Lesson1 - SODeL JKUAT JOMO KENYATTA UNIVERSITY OF...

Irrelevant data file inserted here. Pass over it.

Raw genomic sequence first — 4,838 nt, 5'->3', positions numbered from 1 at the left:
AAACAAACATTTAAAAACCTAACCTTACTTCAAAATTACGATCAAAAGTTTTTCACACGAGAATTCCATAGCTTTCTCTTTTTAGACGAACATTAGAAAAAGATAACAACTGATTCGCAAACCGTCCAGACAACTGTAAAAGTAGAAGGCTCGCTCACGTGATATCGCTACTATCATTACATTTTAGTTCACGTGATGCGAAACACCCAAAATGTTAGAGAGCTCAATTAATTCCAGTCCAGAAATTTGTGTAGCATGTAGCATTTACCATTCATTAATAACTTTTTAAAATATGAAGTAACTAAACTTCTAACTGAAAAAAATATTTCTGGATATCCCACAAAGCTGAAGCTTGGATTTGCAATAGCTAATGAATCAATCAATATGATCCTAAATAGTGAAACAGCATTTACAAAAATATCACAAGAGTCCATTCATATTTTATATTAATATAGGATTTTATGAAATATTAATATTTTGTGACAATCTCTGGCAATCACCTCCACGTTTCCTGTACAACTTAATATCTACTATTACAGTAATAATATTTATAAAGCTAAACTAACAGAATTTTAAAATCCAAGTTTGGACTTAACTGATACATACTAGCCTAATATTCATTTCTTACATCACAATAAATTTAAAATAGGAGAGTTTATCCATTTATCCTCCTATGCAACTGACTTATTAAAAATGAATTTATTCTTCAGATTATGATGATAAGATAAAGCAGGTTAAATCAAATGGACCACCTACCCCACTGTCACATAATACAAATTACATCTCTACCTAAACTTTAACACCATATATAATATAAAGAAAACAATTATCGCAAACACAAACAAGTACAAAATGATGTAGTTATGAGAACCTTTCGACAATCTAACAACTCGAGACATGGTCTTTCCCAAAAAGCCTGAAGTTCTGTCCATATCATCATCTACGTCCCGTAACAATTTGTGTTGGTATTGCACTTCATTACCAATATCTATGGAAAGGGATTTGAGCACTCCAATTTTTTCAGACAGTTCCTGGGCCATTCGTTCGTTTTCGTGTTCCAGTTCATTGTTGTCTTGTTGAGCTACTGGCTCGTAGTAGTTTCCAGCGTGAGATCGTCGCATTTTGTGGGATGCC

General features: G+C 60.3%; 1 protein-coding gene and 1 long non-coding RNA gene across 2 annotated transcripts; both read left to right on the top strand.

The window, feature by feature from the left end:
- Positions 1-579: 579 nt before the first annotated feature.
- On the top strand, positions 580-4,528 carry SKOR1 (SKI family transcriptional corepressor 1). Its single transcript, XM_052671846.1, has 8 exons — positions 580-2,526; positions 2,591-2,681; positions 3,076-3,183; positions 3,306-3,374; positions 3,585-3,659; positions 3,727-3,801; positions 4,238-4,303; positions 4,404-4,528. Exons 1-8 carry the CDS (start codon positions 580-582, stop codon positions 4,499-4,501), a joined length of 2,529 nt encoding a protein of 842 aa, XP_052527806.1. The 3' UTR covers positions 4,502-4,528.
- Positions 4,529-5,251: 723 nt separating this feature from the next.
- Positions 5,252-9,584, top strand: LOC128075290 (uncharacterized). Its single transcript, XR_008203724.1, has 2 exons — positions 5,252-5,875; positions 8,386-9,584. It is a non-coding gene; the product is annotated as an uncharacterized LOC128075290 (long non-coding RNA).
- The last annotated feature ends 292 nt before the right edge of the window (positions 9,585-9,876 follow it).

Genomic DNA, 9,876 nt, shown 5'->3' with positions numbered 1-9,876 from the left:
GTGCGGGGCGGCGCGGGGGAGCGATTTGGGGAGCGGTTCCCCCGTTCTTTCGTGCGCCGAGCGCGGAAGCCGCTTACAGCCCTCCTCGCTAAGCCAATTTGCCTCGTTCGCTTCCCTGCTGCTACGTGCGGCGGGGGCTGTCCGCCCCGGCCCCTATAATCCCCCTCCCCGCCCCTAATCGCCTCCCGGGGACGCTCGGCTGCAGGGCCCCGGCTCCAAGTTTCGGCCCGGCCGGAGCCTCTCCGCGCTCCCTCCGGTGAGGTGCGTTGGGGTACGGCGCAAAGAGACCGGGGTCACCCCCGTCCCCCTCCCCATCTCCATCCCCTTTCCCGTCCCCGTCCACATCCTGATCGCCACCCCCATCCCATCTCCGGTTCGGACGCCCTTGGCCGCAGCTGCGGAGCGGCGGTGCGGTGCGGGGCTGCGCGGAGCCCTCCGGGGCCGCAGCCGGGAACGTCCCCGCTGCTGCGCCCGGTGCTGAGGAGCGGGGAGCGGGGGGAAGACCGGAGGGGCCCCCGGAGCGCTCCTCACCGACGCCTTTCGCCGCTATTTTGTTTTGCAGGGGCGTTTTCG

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Unformatted text preview: SODeL JKUAT JOMO KENYATTA UNIVERSITY OF AGRICULTURE & TECHNOLOGY SCHOOL OF OPEN, DISTANCE AND eLEARNING P.O. Box 62000, 00200 Nairobi, Kenya E-mail: [email protected] SZL 2111: HIV/AIDs JJ II J I J DocDoc I Back Close LAST REVISION ON March 27, 2013 SODeL JKUAT JJ II J I J DocDoc I Back Close SZL2111 HIV/AIDs This presentation is intended to covered within one week. The notes, examples and exercises should be supplemented with a good textbook. Most of the exercises have solutions/answers appearing elsewhere and accessible by clicking the green Exercise tag. To move back to the same page click the same tag appearing at the end of the solution/answer. Errors and omissions in these notes are entirely the responsibility of the author who should only be contacted through the Department of Curricula & Delivery (SODeL) and suggested corrections may be e-mailed to [email protected] 2 SODeL JKUAT SZL2111 HIV/AIDs JJ II J I J DocDoc I Back Close 3 SZL2111 HIV/AIDs SZL 2111: HIV/AIDs SODeL JKUAT Course Description JJ II J I J DocDoc I Back Close General introduction: Public health and hygiene, human reproductive system, sex and sexuality. History of sexually transmitted diseases (STDs); History of Human Immunodeciency virus/ Acquired Immune deciency Syndrome (HIV/AIDS), Comparative information on trends, global and local distribution, Justication of importance of course. Biology of HIV/AIDS; Overview of immune system, natural immunity to HIV/AIDS. The AIDS virus and its life cycle, disease progression, transmission and diagnosis. Discordant couples. Treatment and Management; nutrition, prevention and control; Abstain, Be faithful, Condom use, Destigmatize HIV/AIDS (ABCD) methods and antiretro4 SODeL JKUAT SZL2111 HIV/AIDs viral drugs and vaccines. Pregnancy and AIDS. Management of HIV/ AIDS patients. Social and cultural practices: Religion and AIDS. Social stigma on HIV/AIDS. Behavioral change. Voluntary Counseling and Testing Services. Gender and HIV/AIDS. Drug and alcohol abuse and HIV/AIDS. Poverty and AIDS. Families and AIDS orphans. Government policies: Global policies of AIDS. Legal rights of AIDS patients. AIDS Impact: Family /society setup, population, agriculture, education, health, industry, development, economy and other sectors. Prerequisite: none JJ II J I J DocDoc I Back Close Course aims 1. To bring about behavioral change 5 SZL2111 HIV/AIDs 2. To prevent HIV/AIDS and reduce the threat it poses to youth/students SODeL JKUAT 3. To promote HIV/AIDS education as a means of producing better and more integrated sense of health education in the student Learning outcomes Upon completion of this course you should be able to know; 1. Biology of HIV 2. Transmission of HIV 3. Disease progression and symptoms JJ II J I J DocDoc I Back Close 4. Treatment of HIV/AIDs Various strategies of managing of HIV/AIDs 6 SZL2111 HIV/AIDs 5. How to prevent and control of HIV/AIDs 6. Social and cultural practices that contribute to spread of HIV/AIDs 7. Policies and rights of people living with HIV/AIDs SODeL JKUAT 8. Implications of HIV/AIDs on various sectors Instruction methodology ˆ Lectures: oral presentation generally incorporating addi- tional activities e.g writing on chalk board, exercises, class questions and discussions or student presentation. ˆ Tutorials to give the students more attention. JJ II J I J DocDoc I Back Close ˆ Assignments and Demonstrations. 7 SZL2111 HIV/AIDs Assessment information The module will be assessed as follows; ˆ 10% of marks from two (2) assignments to be submitted online SODeL JKUAT ˆ 20% of marks from two written CAT to be administered at JKUAT main campus or one of the approved centres ˆ 70% of marks from written Examination to be adminis- tered at JKUAT main campus or one of the approved centres JJ II J I J DocDoc I Back Close 8 SODeL JKUAT Contents JJ II J I J DocDoc I Back Close 1 GENERAL INTRODUCTION 1.1 Introduction . . . . . . . . . . . . . . . . . . . . 1.2 Justication of the course . . . . . . . . . . . . 1.2.1 Reasons for HIV/AIDS education/ why train in HIV/AIDS . . . . . . . . . . . . 1.3 Denition of Terminologies . . . . . . . . . . . . 9 12 . 13 . 15 . 17 . 19 SODeL JKUAT JJ II J I J DocDoc I Back Close SZL2111 HIV/AIDs 1.4 Public Health and Hygiene . . . . . . . . . . . . 1.4.1 Public health programs may include: . . . ˆ Vaccination . . . . . . . . . . . . ˆ Rural and Urban Health Clinics ˆ Disease Tracking and Epidemiology . . . . . . . . . . . . . . . ˆ Sanitation and Pollution Control . . . . . . . . . . . . . . . . . . ˆ Medical Research . . . . . . . . ˆ Public Education Campaigns . . 1.5 Types of HIV . . . . . . . . . . . . . . . . . . . . 1.6 Origin, Theories and History of HIV/AIDS . . . 1.6.1 Mysterious origins . . . . . . . . . . . . . 10 24 25 25 26 27 28 28 29 30 33 36 SODeL JKUAT SZL2111 HIV/AIDs 1.6.2 Religious Theories (God's wrath and witch craft) . . . . . . . . . . . . . . . . . . . . 1.6.3 Monkey origin theories . . . . . . . . . . . ˆ Hunter theory . . . . . . . . . . ˆ Oral Polio Vaccine (OPV) theory . . . . . . . . . . . . . . . . ˆ The contaminated needle vaccine . . . . . . . . . . . . . . . . . . ˆ The colonialism theory . . . . . 1.6.4 The conspiracy theory . . . . . . . . . . . 1.6.5 The calculated theory . . . . . . . . . . . Solutions to Exercises . . . . . . . . . . . . . . . . JJ II J I J DocDoc I Back Close 11 37 39 41 41 43 44 46 47 53 SZL2111 HIV/AIDs LESSON 1 GENERAL INTRODUCTION SODeL JKUAT Learning outcomes Upon completing this topic, a student should be able to: ˆ Dene of terms related to HIV/AIDS ˆ Understand the meaning of public health and its role in disease infection ˆ Understand origins, theories and history of HIV/AIDS ˆ Know various types of HIV ˆ Global distribution and trends of HIV/AIDS JJ II J I J DocDoc I Back Close 12 SODeL JKUAT SZL2111 HIV/AIDs 1.1. Introduction JJ II J I J DocDoc I Back Close HIV/AIDS is the worst pandemic the world has experienced in the last half of the 20th century. It has decimated whole population of people in certain region. If one becomes infected with HIV, the virus begins to attach the immune system. A person infected with HIV can look and feel perfectly well for many years and may not even know they are infected. Over a period of time, it is highly likely that HIV will damage the immune system and when this happens, one become vulnerable to illness often referred to as opportunistic infections that a healthy immune system would usually be able to ght o, and this leads to a condition known as AIDS - Acquired Immunodeciency Syndrome. AIDS is a collection of infections (usually severe) and cancers that may develop in people who are HIV positive. A per13 SODeL JKUAT SZL2111 HIV/AIDs son is said to have AIDS when they have developed one of these specic illness, this is usually after a signicant period of time often many years. Some people will receive an AIDS diagnosis when their T-cell count drops below 200 copies per cubic ml of blood. The eects that HIV infection may have on an individual vary dramatically. At one end of the spectrum a person may remain very well with virtually no ill eects. At the other end of the spectrum a person may have an AIDS diagnosis and develop a life threatening opportunistic infection. Currently there is no cure or vaccine for HIV/AIDS. Once a person contracts HIV, they will remain infected with the virus for life and are able to transmit the virus to others. JJ II J I J DocDoc I Back Close 14 SZL2111 HIV/AIDs 1.2. Justication of the course SODeL JKUAT Education is an important component of preventing the spread of HIV. Aims of HIV/AIDS training, ˆ To prevent new infections from taking place. i.e. JJ II J I J DocDoc I Back Close  By giving people information about HIV - what HIV and AIDS are, how they are transmitted, and how people can protect themselves from infection.  Teaching people how to put this information to use and act on it practically for e.g. how to get and use condoms, how to suggest and practice safer sex, how to prevent infection in a medical environment or when injecting drugs. ˆ To improve quality of life for HIV positive people i.e. by - 15 SODeL JKUAT SZL2111 HIV/AIDs  Enabling and empowering them to improve their quality of life.  To be able to access medical services and drug provision  To be able to nd appropriate emotional and practical support and help  Teaching them about the importance of not passing on the virus ˆ To reduce stigma and discrimination.- Discrimination against positive people can help the AIDS epidemic to spread ˆ To help people focus upon the person than the disease and be more caring to the person. JJ II J I J DocDoc I Back Close ˆ To provide knowledge on modes of transmission especially to those aected and how to cope with the infected. 16 SZL2111 HIV/AIDs ˆ To initiate and sustain behavior changes necessary to reduce the rate of developing infections through safer sex practices. SODeL JKUAT 1.2.1. Reasons for HIV/AIDS education/ why train in HIV/AIDS JJ II J I J DocDoc I Back Close ˆ HIV infection is lifelong and there is no cure ˆ HIV is infectious, and those infected will remain infectious throughout their lives. ˆ Fear arises from uncertainty of unpredictable medical conditions and reactions of people especially of those close to them. ˆ Information and knowledge is incomplete about HIV care and prevention and at times even conicting. 17 SZL2111 HIV/AIDs ˆ The infected and aected are likely to have abroad of physical, psychological and social needs which may need adjustments e.g. nances. ˆ Good management can contain some of these problems, SODeL JKUAT early identication and intervention. ˆ It provides knowledge needed to initiate and sustain change in risky behavior. ˆ It helps the infected nd a new or perhaps dierent ap- proach to using safer sex and responsible social relationships. ˆ It helps those who are infected to leave with the infection. JJ II J I J DocDoc I Back Close 18 SODeL JKUAT SZL2111 HIV/AIDs 1.3. Denition of Terminologies JJ II J I J DocDoc I Back Close Any specialized eld of study has some terms (jargon) that only professional in that eld comprehend clearly their meaning with reference to the subject. HIV/AIDS education is a subject that has borrowed heavily from medical sciences and therefore learners need to familiarize themselves with some terms that are commonly used in the subject 1. Rate - This is the amount of something in relation to something else shown as a proportion or percentage. Often it reects the idea of specic time. For example, imagine that 10,000 cases of AIDS have been reported to the ministry of health over the past ten years. You could tell someone this information alone, or you could say that the country only has a population of 100,000 people, and the rate of AIDS 19 SODeL JKUAT SZL2111 HIV/AIDs is 0.1, or 10% (10,000 cases divided by 100,000 people). JJ II J I J DocDoc I Back Close 2. Incidence-This is how often new cases of a disease appear in a population during a set period of time, usually one year. For example, if you wanted to know the incidence of HIV in a village, you could test all the people in the village and record that information as your baseline. Then test all of the same people one year later. Count the number of people who did not have HIV during the rst test but did have the virus during the second test. Divide this number by the total number of uninfected people in the village. The result is the incidence of HIV in this village (the number of new infections per person per year). 3. Prevalence - This is the proportion of people who have a disease in a community at any one point in time. In 20 SODeL JKUAT SZL2111 HIV/AIDs the example above, the prevalence of HIV would be 10% the rst year (100 cases among 1,000 people living in the village) and 15% the second year (150 cases among 1,000 people living in the village). JJ II J I J DocDoc I Back Close 4. Bias-This occurs when an unexpected factor aects the results of a study. For example, imagine you want to nd out how many pregnant women in your town have HIV. You test all the pregnant women who come to your medical clinic over a three-month period. Since people with HIV are more likely to be sick and come to the clinic, and you tested all pregnant women who came to the clinic, you will nd more women with HIV than if you tested every pregnant woman in the town. Testing only sick pregnant women inuenced your results. Your study was aected by 21 SODeL JKUAT JJ II J I J DocDoc I Back Close SZL2111 HIV/AIDs bias. Bias can happen even when you are trying to avoid it. If you ask questions with a tone that tells people that you want them to answer in a certain way, you can bias your results. For example, if you want to know how many people inject drugs but ask, You do not use those illegal, deadly drugs do you? then fewer people will answer yes than really do use drugs. Your results will be biased. 5. Endemic - This term describes characteristic of a particular place or among a particular group or area of interest or activity. From disease point of view, the term is used to describe a disease occurring within a specic area, region, or locale e.g. Malaria is endemic in a lot of Africa countries. The term can also be used to describe a species of organism that is conned to a particular geographical 22 SODeL JKUAT SZL2111 HIV/AIDs region, for example, an island or river basin. JJ II J I J DocDoc I Back Close 6. Epidemic - This is an outbreak of a disease that spreads more quickly and more extensively among a group of people than would normally be expected. Among the diseases that have occurred in epidemic proportions throughout history are bubonic plague, inuenza, smallpox, typhoid fever, tuberculosis, cholera, bacterial meningitis, and diphtheria. Occasionally, childhood diseases such as mumps and German measles become epidemics. 7. Epidemiology-This is the study of the incidence and distribution of diseases in large populations, and the conditions inuencing the spread and severity of disease. For example in the study of the acquired immunodeciency syndrome (AIDS) epidemic in the early 1980s, both the National 23 SODeL JKUAT SZL2111 HIV/AIDs Cancer Institute (U.S.) and the Pasteur Institute (France) reported discovering that a retrovirus which came to be known as the human immunodeciency virus (HIV) was the main cause of the disease. JJ II J I J DocDoc I Back Close 8. Pandemic - a widespread epidemic that aects people in many dierent countries, across several continents e.g. HIV/AID 1.4. Public Health and Hygiene Public Health is the protection and improvement of the health of entire populations through community wide action, primarily by governmental agencies. Most people think of public health workers as physicians and nurses, but a wide variety of other professionals work in public health, including veterinarians, sanitary engineers, microbiologists, laboratory technicians, statisti24 SODeL JKUAT SZL2111 HIV/AIDs cians, economists, administrators, attorneys, industrial safety and hygiene specialists, psychologists, sociologists, and educators. Public health workers engage in activities outside the scope of ordinary medical practice and these include inspecting and licensing restaurants; conducting rodent and insect control programs; and checking the safety of housing, water, and food supplies etc. Hygiene is the science dealing with the preservation of health or the practice or principles of cleanliness. In the public domain, Public health ocers mainly manage this practice. 1.4.1. Public health programs may include: JJ II J I J DocDoc I Back Close • Vaccination This is the process of making the body resistant to a specic disease by using a vaccine (a chemical that stimulates the body to 25 SODeL JKUAT JJ II J I J DocDoc I Back Close SZL2111 HIV/AIDs create antibodies to ght a specic infectious organism). Vaccination programs protect people against disease such as measles, mumps, diphtheria, and other childhood infectious diseases. When small outbreaks of infectious disease threaten to grow into epidemics, public health ocials may initiate new vaccination programs. • Rural and Urban Health Clinics Public health agencies operate local clinics that provide free or reduced-cost medical services to individuals, especially infants and children, pregnant and nursing women, people with drug abuse problems, physical disabilities, and other conditions. Public health clinics routinely screen patients for a number of infectious diseases and may provide free treatment if patients test 26 SODeL JKUAT SZL2111 HIV/AIDs positive. Each clinic tracks the incidence of certain communicable diseases in its area, and reports this information to national and international public health oces. JJ II J I J DocDoc I Back Close • Disease Tracking and Epidemiology Threats to public health concerns change over time and epidemiologists and other ocials continuously evaluate epidemiological trends to determine how best to meet future public health needs. Epidemiologists and other public health ocials attempt to break the chain of disease transmission by notifying people who may be at risk for contracting an infectious disease. Public health ocials may also ensure that infected people complete treatment programs, so that the diseases are completely eliminated and the patients are no longer carriers of the infection. 27 SODeL JKUAT SZL2111 HIV/AIDs • Sanitation and Pollution Control Disease-causing organisms are often transmitted through contaminated drinking water. The single most eective way to limit water-borne diseases is to ensure that drinking water is clean and not contaminated by sewage. Public health ocials establish sewage disposal and solid waste disposal systems, and regularly test water supplies to ensure they are safe. Public health programs establish and enforce laws for safe food storage and preparation;food-safety guidelines established by public health ocials. JJ II J I • Medical Research Another component of public health is scientic and medical research. Cadres of doctors and scientists work in laboratories to J DocDoc I 28 Back Close SODeL JKUAT SZL2111 HIV/AIDs establish new ways to prevent, diagnose, treat, and cure disease and disability. Scientists and doctors employed by the government conduct some biomedical research in public health facilities to nd better ways to protect human health. JJ II J I J DocDoc I Back Close • Public Education Campaigns Many diseases are preventable through healthy living, and a primary public health goal is to educate the general public about how to prevent non-infectious diseases. Health promotion also encourages people to take advantage of early diagnostic tests that can make the outcome of disease more favourable e.g. early detection of breast cancer, for instance, increasing the chances of a cure. Detection and proper treatment of high blood pressure reduces the risk of a stroke, the leading cause of permanent 29 SZL2111 HIV/AIDs disability in older people. SODeL JKUAT 1.5. Types of HIV JJ II J I J DocDoc I Back Close There are 2 main types of HIV: - HIV-1 &HIV-2. Both types are transmitted by sexual contact, through blood & from motherto-child. They both appear to cause clinically indistinguishable AIDS. HIV-2 is less easily transmitted & the period between initial infection & illness is longer. Its uncommon & conic. in W.Africa. E.g. Senegal, Ghana, Mali, Burkina Faso, Ivory Coast. Most HIV-2 reported in Brazil, Angola, Mozambique and Portugal can be traced back to W. African contact. HIV-1 is the predominant virus world wide & generally when people refer to HIV without specifying the type they refer to HIV-1. 30 SZL2111 HIV/AIDs HIV-1 subtypes 1. Group M (major) 2. Group N (new) SODeL JKUAT 3. Group O (outlier) The 3 groups may rep separate introduction of SIV into humans ˆ Group O appears to b...